Giles Clement; but on another level confirmed our prejudices about Gallic landscape dirigisme, and the very different garden traditions of Latin Europe …. yes it does involve a lot of straight lines, and a strangely obsessive desire to separate the garden from nature.
So, an invitation to speak in France, alongside James Hitchmough from Sheffield University and Cassian Schmidt from Heremannshof in Germany was very welcome. But to us it felt like we were in a timewarp, with speaker number one (president of the French landscape association) pompously describing a park project which supposedly involved nature – nature being confined to an inaccessible wilderness area and a few bits of unmown grass. What is it about French landscape culture which seems unhappy with any public space which looks empty with less than 5,000 people in it? Tired by endless slides of vast mown grass spaces and thrusting walkways, speaker number two (a garden journalist) addressed us with the kind of “love your weeds” hippy ramble which we last heard about 20 years ago. He did however end up with a spirited critique of ‘natives-only’ planting, reminding us of its fascistic history. Then it was over to me, and then James and Cassian.
We all agreed that the Chaumont garden show this year was more planty than in previous years, although only one garden made us go “wow”. In previous years the boundary between ‘garden’ and ‘installation art’ was a pretty fluid one, with many of the gardens combining art-school abstruseness with a use of materials which bore little relationship to what anyone could achieve in a permanent garden. One of the show mottoes is ‘ideas to steal’, but whilst there was some good planting to inspire visitors, so much of the non-planted elements simply don’t have permanence : willow, willow, willow, and plastic, and while Corten steel is pretty damn permanent it is beyond most people’s pockets and (yawn) we have just seen so much of the stuff in show gardens of late.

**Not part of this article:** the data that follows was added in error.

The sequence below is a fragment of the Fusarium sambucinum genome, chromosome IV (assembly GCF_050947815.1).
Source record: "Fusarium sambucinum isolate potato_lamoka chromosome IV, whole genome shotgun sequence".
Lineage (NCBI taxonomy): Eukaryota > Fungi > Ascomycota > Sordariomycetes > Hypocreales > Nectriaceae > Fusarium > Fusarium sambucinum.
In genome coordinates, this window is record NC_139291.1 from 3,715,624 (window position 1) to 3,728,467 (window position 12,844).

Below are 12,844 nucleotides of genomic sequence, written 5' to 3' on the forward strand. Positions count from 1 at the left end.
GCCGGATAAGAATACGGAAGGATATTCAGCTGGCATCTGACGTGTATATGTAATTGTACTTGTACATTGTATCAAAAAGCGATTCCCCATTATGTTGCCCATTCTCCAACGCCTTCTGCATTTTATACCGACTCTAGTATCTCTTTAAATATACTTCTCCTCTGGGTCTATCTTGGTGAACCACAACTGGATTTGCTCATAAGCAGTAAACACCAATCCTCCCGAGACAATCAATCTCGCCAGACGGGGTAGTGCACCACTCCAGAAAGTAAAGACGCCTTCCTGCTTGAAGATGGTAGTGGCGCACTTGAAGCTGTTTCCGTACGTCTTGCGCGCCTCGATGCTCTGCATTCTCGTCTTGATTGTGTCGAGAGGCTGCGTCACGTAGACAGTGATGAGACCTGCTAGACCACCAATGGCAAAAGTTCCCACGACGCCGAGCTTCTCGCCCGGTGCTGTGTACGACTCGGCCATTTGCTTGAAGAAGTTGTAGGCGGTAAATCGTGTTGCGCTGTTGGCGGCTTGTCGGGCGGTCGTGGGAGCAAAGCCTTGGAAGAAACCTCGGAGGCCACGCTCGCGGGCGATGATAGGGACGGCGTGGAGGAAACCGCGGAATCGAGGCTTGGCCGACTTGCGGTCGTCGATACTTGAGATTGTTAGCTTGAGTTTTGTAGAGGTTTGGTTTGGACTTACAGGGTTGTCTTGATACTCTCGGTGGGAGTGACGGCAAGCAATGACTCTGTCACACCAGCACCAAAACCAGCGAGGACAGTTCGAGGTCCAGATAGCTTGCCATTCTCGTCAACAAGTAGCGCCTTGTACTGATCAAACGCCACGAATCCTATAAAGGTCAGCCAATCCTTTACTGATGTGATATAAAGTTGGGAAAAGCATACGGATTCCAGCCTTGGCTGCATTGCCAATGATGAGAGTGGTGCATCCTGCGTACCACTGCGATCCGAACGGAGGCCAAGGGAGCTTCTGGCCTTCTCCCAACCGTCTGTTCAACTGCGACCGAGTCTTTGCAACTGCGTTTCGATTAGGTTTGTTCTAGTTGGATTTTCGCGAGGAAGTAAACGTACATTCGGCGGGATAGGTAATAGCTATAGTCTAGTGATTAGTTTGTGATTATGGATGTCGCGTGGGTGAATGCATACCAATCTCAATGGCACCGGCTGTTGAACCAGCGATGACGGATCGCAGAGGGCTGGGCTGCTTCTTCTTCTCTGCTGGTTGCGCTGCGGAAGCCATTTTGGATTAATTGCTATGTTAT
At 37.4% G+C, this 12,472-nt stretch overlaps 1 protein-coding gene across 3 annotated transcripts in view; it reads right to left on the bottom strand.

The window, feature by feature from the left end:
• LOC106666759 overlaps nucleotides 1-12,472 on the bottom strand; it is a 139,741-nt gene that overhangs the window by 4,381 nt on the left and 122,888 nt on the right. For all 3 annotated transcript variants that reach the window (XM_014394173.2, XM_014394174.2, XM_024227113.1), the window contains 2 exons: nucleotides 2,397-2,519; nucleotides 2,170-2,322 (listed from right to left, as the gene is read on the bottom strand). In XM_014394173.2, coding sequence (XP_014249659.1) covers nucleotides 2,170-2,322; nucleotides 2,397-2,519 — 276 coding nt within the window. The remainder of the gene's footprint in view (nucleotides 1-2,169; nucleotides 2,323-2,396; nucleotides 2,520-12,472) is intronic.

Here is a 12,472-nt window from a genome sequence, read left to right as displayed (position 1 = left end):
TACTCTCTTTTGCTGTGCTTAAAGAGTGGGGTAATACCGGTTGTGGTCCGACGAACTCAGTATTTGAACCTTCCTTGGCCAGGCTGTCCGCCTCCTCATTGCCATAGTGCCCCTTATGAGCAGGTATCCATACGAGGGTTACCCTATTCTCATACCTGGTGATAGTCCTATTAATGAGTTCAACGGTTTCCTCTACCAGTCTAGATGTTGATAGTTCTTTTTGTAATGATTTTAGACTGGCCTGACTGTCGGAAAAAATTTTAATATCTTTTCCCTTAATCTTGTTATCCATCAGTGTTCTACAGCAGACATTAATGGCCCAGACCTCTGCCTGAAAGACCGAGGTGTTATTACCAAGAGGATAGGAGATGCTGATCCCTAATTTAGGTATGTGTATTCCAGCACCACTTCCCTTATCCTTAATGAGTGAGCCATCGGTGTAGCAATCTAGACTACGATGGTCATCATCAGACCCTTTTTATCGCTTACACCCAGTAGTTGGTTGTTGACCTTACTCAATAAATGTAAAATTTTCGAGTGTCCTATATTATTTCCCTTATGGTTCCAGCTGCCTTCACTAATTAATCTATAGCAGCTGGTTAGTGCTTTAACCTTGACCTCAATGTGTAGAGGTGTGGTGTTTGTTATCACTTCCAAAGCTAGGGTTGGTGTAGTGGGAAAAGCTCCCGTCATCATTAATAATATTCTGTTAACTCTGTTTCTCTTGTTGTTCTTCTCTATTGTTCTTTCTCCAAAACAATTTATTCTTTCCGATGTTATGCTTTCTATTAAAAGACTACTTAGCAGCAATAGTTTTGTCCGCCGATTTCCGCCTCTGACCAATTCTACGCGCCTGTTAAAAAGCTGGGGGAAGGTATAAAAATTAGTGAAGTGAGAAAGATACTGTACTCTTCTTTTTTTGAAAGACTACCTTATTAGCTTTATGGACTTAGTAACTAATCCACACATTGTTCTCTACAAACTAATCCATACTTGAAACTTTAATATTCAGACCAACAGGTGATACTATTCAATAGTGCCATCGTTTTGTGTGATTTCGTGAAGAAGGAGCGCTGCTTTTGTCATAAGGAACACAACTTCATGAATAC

The Chaumont site however is fantastic, kicking any British garden show into the compost heap, as the show gardens are shoehorned into the landscape by hedges, and blocks of permanent perennial planting. The whole event is a delightful experience, and surprisingly intimate. All terribly tasteful and stylish and so very French.
The whole thing though does reinforce my feeling of many years that French garden style is very good at the cosmetic - the stylish but not necessarily durable, whereas what Dutch and German garden style is more about combining style with technical proficiency and practical longevity. I suppose we are in the latter camp, but scoring lower on all counts. The bedding schemes which French munipalities invest in may belong to the cosmetic camp, but oh, they are so good, very high quality, and there is clearly no problem with funding them; that any British town council would stump up such funds is sadly unthinkable.
|This was jolly clever, on the edge of the parkland to the south east of the Chateau de Chaumont, bedded out plants in ribbons so that when you see them sideways or diagonally on, there appears to be a field of planting.|
On to a night at a grotty hotel in Paris, and a meal in a pavement café with James in which we go into raptures about French food culture, and vengefully remind myself that escargots are merely a cover for butter and garlic. Dutifully set off for Parc la Villette, one of the most important parks made in the latter years of the 20th century. Trudged around, admiring the red steel ‘folies’ but cursing the grey gigantism of everything else, more spaces which needed 5,000+. Yes, there are some wonderful little corners too, and a fantastic variety of spaces, but not a perennial or a flower to be seen anywhere. The whole place feels oddly sterile. Came back to grumbling, I hope not too xenophobically, about French landscape culture: form over all else, a fixation with hard materials and straight lines, a general lack of softness. Lets hope the little signs of interest in wilder styles take root. I’d love to see a real French take on naturalistic planting.